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Passive resistance: 75 years on

Past pupils of Sastri College driving Sunday’s commemoration of the 1946 passive resistance are, from left, former University of Durban-Westville vice-chancellor and president of the school’s alumni association, Jairam Reddy; secretary Theraj Kassie, and Dhunniran Moolchun, chairman of the Alumni Association Trust. Duncan Guy

Past pupils of Sastri College driving Sunday’s commemoration of the 1946 passive resistance are, from left, former University of Durban-Westville vice-chancellor and president of the school’s alumni association, Jairam Reddy; secretary Theraj Kassie, and Dhunniran Moolchun, chairman of the Alumni Association Trust. Duncan Guy

Published Oct 30, 2021

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THE alumni association of the 92-year-old Sastri College and driver of the establishment of Resistance Park in Umbilo, will host a commemoration to the 1946 passive resistance campaign against racial discrimination at the site tomorrow on Sunday.

The venue is the exact spot where more than 10 000 people ‒ not all Indians ‒ camped out 75 years ago on a vacant piece of land to which they marched from Nichol Square in Monty Naicker Road (formerly Pine Street).

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“During the resistance, a group of whites raided the resistance camp, removed pegs and damaged the tents occupied by the resisters,” the alumni association said.

PAST learners of Sastri College driving Sunday’s commemoration of the 1946 passive resistance are, from left, former University of Durban-Westville vice-chancellor and president of the school’s alumni association, Jairam Reddy, secretary Theraj Kassie, and Dhunniran Moolchun, chairman of the Alumni Association Trust. Duncan Guy

“Such raids continued nightly and police made no attempt to arrest these thugs and criminals. These actions appeared to have the tacit approval of the authorities.”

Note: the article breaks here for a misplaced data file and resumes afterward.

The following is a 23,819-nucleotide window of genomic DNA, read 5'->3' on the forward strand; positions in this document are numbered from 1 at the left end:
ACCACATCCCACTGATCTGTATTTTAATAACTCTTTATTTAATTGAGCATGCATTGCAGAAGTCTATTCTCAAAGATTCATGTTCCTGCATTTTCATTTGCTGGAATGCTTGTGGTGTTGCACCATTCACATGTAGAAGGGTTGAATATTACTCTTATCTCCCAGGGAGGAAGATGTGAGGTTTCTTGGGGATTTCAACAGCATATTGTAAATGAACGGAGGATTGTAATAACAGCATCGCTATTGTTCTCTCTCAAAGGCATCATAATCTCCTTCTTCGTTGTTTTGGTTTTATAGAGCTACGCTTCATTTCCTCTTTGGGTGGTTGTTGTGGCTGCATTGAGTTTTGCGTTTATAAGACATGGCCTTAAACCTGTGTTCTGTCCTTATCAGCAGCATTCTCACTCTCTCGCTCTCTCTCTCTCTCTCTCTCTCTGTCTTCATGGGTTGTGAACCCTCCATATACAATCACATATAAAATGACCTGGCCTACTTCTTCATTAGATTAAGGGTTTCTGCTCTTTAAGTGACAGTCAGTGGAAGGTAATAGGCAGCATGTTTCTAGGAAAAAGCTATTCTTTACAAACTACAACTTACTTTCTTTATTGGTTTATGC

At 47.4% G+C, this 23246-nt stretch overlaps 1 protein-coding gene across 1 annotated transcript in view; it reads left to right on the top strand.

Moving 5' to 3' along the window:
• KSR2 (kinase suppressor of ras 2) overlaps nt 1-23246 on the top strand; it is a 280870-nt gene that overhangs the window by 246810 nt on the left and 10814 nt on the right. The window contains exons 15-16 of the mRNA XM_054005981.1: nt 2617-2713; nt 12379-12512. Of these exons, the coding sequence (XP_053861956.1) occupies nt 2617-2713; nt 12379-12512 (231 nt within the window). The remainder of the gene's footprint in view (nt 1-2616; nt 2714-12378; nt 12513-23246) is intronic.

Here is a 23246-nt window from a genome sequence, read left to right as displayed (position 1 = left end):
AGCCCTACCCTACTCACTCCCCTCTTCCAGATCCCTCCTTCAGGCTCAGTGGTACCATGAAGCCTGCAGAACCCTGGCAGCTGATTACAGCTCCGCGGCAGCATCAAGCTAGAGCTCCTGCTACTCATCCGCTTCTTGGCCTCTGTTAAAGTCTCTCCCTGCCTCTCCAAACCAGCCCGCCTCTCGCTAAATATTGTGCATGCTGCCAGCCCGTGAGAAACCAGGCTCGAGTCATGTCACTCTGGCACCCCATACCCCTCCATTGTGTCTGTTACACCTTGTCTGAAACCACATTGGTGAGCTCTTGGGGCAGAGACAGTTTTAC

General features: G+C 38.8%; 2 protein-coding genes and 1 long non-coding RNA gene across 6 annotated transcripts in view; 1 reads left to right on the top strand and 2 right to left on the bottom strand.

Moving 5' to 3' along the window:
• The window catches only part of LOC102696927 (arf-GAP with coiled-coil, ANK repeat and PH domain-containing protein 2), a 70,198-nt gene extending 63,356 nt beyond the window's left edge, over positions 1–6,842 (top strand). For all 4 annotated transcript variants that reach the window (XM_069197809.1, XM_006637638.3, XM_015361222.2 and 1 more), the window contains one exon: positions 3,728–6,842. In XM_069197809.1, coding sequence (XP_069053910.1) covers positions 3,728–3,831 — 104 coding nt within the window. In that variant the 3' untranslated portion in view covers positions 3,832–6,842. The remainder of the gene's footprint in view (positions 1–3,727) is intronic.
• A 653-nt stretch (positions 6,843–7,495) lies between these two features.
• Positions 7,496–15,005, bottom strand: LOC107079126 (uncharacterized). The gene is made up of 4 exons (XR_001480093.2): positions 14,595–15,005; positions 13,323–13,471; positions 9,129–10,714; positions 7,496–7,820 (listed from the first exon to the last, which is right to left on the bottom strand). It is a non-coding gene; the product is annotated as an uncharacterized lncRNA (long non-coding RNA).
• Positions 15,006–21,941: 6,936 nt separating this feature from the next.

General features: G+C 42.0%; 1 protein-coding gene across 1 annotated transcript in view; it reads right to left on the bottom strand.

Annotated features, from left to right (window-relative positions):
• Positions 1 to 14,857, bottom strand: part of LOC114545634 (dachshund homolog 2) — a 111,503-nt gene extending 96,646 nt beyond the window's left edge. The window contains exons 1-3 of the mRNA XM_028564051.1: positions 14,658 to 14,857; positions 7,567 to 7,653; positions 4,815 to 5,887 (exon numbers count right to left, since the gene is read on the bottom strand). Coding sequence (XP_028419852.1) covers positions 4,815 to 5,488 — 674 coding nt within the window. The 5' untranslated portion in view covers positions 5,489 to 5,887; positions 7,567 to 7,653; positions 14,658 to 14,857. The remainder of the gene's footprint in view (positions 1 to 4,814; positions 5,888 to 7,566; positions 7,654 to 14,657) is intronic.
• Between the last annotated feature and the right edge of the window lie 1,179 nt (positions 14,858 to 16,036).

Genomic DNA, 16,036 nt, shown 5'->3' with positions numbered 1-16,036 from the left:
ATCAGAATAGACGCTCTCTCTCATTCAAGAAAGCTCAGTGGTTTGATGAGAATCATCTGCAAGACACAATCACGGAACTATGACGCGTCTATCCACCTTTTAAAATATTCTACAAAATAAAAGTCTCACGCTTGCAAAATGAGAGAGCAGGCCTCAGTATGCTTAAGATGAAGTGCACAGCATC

President of the association and former vice-chancellor of the University of Durban-Westville, Jairan Reddy, said that considering KZN had recently experienced the looting, rioting and the racial incidents that happened in Phoenix, “we believe there’s a connection between those events and what happened during the passive resistance campaign and these are things that will be discussed on Sunday”.

Speakers at the event on the eve of municipal elections include Sham Maharaj of the Community Association in Phoenix, a Ntuzuma community worker Sylvia Zungu and Anglican Emeritus Bishop Rubin Phillip whose address will be “The 1946 Passive Resistance Campaign and its implications for contemporary South Africa”.

Tree planting, music, lunch and a tour of the monument are also on the agenda.

“Young people from Sastri College will plant the trees, so they can try to understand what is happening in the country; what part our people played in the Struggle,” said association secretary Theraj Kassie.

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“We want to concentrate on the idea of us all co-existing in peaceful living conditions and that the country is for everybody.”

Back in 1946, the marchers’ slogan was “To Hell With The Ghetto Act”, which was the forerunner of the Group Areas Act.

“It provided inspiration for the Struggle that imploded in the next decades, when there was a largely non-violent Struggle locally and overseas, leading to the dismantling of the doctrine of apartheid to establish a non-racial democracy,” added Reddy.

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The Independent on Saturday

Related Topics:

Apartheid

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